Originally Posted by audioguy
Trial and error as well. I used either The 5.1 Audio Toolkit that Mark provides or Avia. One of the options on those disks will play a signal out of a front and same-side rear speaker simultaneously. While sitting in the LP adjust the rear distance until the image from that signal appears to come from the center of that wall. You will need to switch between the setup screen on your prepro to adjust the distance and the playing of the DVD. Adjust by the .2 foot increments until the image is where you want it and repeat for the other side of the room. Works like a champ and will really improve the whole envelopment phenomenon. It is certainly possible that the distance Audyssey comes up with will be correct but it has not been for my room and my speakers. IIRC I changed the distance by .4 feet for both speakers. fWIW I used to try to accomplish the wall centering trick by increasing the volume of the rear speakers but this is a lot better way.
I'd like to say I came up with that idea but I stole it from Mark Seaton. (who else).
I finally busted out my 5.1 Audio Toolkit
and tried this. Quite a revealing process.
First, I checked the L/R distances. Audyssey/Integra had set the left speaker slightly further, (0.2 ft.), than the right. When I played the pink noise from the L/R speakers, the phantom image produced was slightly pulled to the left. I reduced the left speaker distance by 0.2 ft, and made it identical to the right speaker distance. The phantom image immediately popped right into place in the middle of the front soundstage. I knew right then that I was on to something.
I then checked the L/C phantom image... perfect, right between the L and C speakers. The R/C was the same... dead on, so I knew the CC distance was correct. I then checked the R/RS. This phantom image was much closer to the R speaker, and no where near in the middle of the two. At this point, I decided to check the levels of the speakers before I proceeded any further.
The 5.1 Audio Toolkit
has precisely recorded 75 dB test tones. I played them and found that the front 3 speakers were all set 2 to 3 dB lower than the surrounds. So, before I went any further, I reset the front speaker levels to equal the surrounds at 75 dB all the way around. (I then went back and verified that this didn't change anything from the previous distance setting checks on the front speakers... it hadn't.)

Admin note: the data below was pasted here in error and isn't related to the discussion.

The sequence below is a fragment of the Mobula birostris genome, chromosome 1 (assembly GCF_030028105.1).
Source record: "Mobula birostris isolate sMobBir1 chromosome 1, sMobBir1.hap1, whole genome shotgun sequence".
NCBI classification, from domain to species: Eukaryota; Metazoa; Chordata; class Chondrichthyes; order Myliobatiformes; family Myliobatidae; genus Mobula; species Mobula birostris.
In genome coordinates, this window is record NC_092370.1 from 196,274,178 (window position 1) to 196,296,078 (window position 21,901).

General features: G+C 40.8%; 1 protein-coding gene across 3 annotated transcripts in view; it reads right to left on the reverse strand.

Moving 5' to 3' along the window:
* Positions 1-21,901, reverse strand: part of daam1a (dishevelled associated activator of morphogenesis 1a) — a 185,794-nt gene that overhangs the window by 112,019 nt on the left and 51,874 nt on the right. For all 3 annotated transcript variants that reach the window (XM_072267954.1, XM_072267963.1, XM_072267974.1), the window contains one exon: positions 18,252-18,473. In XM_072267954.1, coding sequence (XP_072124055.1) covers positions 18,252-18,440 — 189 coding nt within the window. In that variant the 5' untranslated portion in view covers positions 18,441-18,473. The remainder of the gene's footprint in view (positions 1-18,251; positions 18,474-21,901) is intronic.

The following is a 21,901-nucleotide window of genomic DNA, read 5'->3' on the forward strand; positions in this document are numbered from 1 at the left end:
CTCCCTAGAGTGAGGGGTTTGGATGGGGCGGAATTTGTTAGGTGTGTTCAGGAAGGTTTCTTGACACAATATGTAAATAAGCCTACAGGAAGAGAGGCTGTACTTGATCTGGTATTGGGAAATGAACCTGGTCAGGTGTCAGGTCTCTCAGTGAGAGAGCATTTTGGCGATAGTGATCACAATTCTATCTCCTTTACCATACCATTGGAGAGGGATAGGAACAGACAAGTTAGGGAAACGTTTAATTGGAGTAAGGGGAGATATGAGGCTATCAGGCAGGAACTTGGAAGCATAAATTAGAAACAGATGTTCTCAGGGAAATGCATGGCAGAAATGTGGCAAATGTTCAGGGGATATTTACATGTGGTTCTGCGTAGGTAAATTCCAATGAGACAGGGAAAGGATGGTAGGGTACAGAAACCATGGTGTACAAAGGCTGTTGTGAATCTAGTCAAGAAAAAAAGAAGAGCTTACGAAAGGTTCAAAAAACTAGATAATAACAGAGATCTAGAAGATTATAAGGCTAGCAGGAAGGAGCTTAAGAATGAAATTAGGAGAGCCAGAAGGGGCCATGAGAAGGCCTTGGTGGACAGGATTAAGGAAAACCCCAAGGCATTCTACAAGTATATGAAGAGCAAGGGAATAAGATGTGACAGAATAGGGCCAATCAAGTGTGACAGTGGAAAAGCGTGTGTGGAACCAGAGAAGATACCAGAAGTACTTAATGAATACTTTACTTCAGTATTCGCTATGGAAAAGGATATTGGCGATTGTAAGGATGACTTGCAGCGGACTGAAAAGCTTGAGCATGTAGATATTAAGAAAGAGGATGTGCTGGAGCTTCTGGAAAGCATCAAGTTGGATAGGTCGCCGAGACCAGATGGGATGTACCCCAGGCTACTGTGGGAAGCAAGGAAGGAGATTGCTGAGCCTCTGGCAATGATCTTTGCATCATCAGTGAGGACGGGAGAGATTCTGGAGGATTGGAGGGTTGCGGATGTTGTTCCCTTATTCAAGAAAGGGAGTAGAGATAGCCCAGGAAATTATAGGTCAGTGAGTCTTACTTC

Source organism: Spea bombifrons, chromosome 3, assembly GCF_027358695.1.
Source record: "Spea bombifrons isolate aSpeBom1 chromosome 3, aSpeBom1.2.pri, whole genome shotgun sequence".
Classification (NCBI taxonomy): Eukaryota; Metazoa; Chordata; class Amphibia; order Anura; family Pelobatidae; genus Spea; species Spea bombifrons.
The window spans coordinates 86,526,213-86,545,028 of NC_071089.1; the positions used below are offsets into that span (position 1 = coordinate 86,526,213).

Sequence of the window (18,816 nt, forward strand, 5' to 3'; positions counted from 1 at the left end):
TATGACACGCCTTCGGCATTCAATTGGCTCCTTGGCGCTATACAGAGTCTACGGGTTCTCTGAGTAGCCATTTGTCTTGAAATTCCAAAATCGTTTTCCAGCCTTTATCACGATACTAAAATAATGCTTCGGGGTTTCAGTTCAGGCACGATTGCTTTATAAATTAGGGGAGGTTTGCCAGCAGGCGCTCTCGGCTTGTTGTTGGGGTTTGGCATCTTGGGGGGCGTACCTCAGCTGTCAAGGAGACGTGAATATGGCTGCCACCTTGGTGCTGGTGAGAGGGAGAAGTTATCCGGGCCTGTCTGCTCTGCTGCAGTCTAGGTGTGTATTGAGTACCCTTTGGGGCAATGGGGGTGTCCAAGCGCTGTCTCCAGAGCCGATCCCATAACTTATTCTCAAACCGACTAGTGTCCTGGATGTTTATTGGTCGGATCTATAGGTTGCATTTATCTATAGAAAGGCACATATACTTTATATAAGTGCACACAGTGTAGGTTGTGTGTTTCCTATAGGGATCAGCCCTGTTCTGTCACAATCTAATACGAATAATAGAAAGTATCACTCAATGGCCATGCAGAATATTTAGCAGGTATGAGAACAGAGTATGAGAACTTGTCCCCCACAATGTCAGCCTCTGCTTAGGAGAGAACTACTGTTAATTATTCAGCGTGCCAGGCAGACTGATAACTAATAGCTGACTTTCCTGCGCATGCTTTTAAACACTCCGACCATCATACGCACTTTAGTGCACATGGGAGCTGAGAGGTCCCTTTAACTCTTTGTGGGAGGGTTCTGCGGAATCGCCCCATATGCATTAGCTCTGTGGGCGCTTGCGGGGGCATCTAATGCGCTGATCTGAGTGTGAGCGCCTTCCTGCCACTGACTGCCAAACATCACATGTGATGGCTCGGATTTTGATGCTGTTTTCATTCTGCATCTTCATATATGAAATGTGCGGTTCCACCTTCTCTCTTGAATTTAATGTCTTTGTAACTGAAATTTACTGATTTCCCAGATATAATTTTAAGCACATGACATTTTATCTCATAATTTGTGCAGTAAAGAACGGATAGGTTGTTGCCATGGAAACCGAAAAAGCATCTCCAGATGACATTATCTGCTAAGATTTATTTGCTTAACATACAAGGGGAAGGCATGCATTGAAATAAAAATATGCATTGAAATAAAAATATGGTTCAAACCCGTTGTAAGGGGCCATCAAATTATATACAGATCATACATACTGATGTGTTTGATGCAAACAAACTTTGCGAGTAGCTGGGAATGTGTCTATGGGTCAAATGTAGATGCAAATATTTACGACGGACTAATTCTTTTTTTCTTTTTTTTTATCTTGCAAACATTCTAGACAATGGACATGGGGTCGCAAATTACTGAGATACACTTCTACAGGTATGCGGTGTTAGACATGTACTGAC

Going back to the R/RS, I again checked the phantom image with the pink noise. It was even worse now with the higher R speaker level setting. I increased the distance of the RS by 0.6 ft. This moved the phantom image to the exact middle between the R and RS speakers.
I then did the same for the L/LS and RS/RRS and LS/LRS. The only one I didn't need to adjust was the RRS. All the others needed 0.2 to 0.4 ft. adjustments to center their phantom images.
Not being sure I could trust my ears on these phantom images, I decided to listen to something to verify that these changes were beneficial. I put in King Kong, starting with the "Finding the Footprint" chapter. At the beginning of this scene, the rescue party is walking through the forest and there are all kind of bugs flying around in the surrounds. These new settings added a new dimension to the depth and immersion, (and creepiness), of the surround field. A few moments later, rocks start falling into the canyon from overhead. The rocks clearly sounded like they were falling from overhead. Then the brontosaurs star stampeding through the canyon. As they hit the canyon walls and run into each other, the sound moves throughout the speakers. Yet it stays as one massive, immersive soundfield. Previously, there was always a bit of a disconnect between the front soundstage and the surrounds... almost like there was a hole between them. With the new settings the integration of the surround field with the front stage was seamless, increasing the size of the whole presentation. This was the best presentation of this scene I've ever heard on my system.
I should mention that I always use Neural THX Cinema mode for watching movies. This extracts rear surround channels for the R and L Rear Surround speakers. I really like Neural THX Cinema mode for movies. I also often use Neural THX Music mode for music.
Anyone who has a Submersive should also have the 5.1 Audio Toolkit
and can do the same thing I just did. I'm impressed enough with the results that I can highly recommend checking this out.
I simply suggest you write down your original settings so you can go back to them if you don't find this to be an improvement.
Mark, do you have any other little tricks or tweaks up your sleeve? audioguy, thanks for pointing out this technique.